BUFFALO, N.Y. -- A Pizza Hut franchisee is claiming he was forced to close his Buffalo store as a result of strong-arm tactics applied by an official of Laborers Local 91, who is also a state appointee on the Niagara Falls Bridge Commission.
According to the Buffalo News, Denver developer Joseph Aragon said he closed his Pizza Hut in the bridge's duty-free building in early September because of a boycott.
Aragon recently testified before a federal grand jury in Buffalo, and his allegations are being investigated by the U.S. attorney's office.
Local 91 officials vehemently denied the allegations and said Aragon is blaming his business' failure on them.
Aragon said Joel Cicero, the director of training for Local 91, was "trying to pressure me into hiring Local 91 laborers to work on a job at the bridge. ... Local 91 made it impossible for me to do business there, and as far as I'm concerned, the bridge commission has backed them all the way."
The Pizza Hut opened in April but closed in September.
Thomas E. Garlock, general manager of the bridge commission, denied any knowledge of a boycott.
"There's no motivation at all for the commission to want his restaurant to be unsuccessful," said Garlock. "In fact, it would be to our financial benefit to see it open and flourishing."
"If we were boycotting that restaurant, I would know about it," said Harley T. Locking, a deputy trustee at Local 91. "I don't know of any boycott. We sure didn't organize one."
During the 2001 construction of the duty-free building, where the Pizza Hut store was located, Argon said union members picketed the store and placed a 15-foot-tall inflatable rat at the work site.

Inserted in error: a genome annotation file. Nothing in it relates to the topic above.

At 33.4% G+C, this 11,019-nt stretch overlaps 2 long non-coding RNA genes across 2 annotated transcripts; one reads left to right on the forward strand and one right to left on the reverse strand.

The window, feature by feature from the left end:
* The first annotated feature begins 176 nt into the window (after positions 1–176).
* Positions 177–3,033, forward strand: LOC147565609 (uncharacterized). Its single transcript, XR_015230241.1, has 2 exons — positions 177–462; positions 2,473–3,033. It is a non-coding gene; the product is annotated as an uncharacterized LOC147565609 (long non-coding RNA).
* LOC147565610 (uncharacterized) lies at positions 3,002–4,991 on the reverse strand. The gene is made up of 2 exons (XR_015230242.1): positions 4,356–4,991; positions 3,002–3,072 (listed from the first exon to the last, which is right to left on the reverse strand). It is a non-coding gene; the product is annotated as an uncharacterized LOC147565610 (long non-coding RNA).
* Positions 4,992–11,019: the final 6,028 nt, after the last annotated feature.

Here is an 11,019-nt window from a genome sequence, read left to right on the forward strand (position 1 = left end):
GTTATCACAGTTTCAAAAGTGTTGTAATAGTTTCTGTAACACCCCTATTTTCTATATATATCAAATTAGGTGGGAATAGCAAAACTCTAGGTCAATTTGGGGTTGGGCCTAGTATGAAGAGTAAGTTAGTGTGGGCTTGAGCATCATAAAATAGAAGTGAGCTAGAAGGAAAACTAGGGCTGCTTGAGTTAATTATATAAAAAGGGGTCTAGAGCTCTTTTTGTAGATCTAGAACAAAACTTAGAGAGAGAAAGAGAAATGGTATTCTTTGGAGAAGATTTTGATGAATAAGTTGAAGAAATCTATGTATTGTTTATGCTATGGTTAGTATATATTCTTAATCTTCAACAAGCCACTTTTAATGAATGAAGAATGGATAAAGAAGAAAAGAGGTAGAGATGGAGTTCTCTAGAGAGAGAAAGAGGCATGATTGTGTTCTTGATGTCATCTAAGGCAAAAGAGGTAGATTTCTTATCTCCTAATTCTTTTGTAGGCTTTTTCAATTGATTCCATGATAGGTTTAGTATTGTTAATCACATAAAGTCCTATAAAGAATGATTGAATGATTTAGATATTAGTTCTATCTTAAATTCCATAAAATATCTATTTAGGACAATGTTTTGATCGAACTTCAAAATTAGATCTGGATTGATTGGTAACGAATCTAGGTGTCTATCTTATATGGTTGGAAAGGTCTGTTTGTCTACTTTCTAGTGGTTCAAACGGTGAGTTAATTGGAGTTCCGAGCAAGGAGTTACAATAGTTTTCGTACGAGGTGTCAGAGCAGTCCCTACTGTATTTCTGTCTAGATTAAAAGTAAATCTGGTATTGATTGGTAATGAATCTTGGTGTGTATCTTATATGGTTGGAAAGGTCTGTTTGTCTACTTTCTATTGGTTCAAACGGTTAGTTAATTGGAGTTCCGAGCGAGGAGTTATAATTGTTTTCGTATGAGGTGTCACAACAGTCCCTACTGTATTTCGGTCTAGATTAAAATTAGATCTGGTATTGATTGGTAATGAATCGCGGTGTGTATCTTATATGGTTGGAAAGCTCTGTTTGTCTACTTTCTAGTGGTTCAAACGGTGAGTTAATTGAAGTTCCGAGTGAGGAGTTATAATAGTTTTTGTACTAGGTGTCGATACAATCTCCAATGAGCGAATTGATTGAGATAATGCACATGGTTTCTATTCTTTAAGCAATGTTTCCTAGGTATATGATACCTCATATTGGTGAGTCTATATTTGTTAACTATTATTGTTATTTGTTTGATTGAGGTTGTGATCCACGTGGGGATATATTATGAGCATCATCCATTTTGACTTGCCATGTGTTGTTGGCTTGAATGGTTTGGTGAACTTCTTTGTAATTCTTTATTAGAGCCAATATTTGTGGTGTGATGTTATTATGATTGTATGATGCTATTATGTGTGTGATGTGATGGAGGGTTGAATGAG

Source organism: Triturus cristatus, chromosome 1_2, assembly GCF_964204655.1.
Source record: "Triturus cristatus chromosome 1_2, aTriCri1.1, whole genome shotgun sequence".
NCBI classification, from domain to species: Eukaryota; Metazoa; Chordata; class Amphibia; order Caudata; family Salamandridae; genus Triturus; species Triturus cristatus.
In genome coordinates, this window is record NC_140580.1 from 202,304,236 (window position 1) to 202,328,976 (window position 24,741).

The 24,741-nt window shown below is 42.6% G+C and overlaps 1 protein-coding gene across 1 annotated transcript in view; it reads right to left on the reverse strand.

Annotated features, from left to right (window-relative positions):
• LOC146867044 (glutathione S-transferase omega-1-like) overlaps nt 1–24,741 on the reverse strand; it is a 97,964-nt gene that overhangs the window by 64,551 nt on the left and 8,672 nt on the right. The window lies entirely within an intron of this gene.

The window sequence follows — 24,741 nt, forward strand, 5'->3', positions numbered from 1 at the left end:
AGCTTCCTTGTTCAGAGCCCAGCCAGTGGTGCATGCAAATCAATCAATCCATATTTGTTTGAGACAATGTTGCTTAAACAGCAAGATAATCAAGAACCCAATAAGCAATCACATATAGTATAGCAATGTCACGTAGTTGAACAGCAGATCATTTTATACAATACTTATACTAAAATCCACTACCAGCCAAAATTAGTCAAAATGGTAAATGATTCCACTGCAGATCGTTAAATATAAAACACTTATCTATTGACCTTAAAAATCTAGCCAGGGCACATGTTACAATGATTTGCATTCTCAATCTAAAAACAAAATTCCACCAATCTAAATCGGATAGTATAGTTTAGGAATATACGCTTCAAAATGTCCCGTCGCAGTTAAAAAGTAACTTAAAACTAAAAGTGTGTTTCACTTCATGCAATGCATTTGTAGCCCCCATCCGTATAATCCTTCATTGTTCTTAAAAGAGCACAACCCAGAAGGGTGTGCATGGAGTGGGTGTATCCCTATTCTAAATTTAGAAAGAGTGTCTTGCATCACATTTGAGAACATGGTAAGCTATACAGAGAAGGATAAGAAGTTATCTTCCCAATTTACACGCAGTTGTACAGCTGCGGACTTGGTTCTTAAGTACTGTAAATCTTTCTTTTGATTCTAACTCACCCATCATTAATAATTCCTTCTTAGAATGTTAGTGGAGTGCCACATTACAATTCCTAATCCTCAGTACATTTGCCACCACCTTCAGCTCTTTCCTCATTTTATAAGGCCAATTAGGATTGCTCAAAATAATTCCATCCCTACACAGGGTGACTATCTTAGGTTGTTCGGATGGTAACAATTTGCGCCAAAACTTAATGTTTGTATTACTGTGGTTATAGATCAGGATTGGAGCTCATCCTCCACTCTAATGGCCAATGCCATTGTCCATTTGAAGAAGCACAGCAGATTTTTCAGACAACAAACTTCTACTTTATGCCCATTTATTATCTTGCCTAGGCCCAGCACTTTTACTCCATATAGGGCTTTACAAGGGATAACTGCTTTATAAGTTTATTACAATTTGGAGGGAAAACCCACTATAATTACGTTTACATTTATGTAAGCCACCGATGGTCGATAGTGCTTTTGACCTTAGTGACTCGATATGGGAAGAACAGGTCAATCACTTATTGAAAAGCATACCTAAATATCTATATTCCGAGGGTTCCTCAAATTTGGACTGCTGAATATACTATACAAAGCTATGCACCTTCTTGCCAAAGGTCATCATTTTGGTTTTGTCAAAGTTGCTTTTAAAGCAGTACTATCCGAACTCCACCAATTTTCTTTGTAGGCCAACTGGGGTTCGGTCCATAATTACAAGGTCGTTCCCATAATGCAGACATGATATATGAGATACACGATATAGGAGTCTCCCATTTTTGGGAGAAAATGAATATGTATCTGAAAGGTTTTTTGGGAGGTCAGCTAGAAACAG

He also claimed he was threatened with labor troubles in September of 2001 during a meeting at the Local 91 office with Cicero and Mark Congi, then-president of the labor group.
He said the two union officials told him they were unhappy he was using non-union construction workers and demanded that he hire "two or three" Local 91 laborers to work on the site each day. Aragon said he felt "very intimidated" because Cicero -- in addition to being a top Local 91 official -- is a state-appointed member of the commission that runs the bridge.
Aragon said he reluctantly hired one Local 91 laborer each day at the work site, even though there was no need for such a worker.
"That laborer was being paid $30 an hour, and to me, it was extortion," Aragon said. "I added it to the cost of the contract."
Aragon, president of ProServe Corp. in Denver, has developed almost 50 Pizza Huts throughout the United States. The U.S. Small Business Administration named him Colorado's small businessperson of the year in 1996.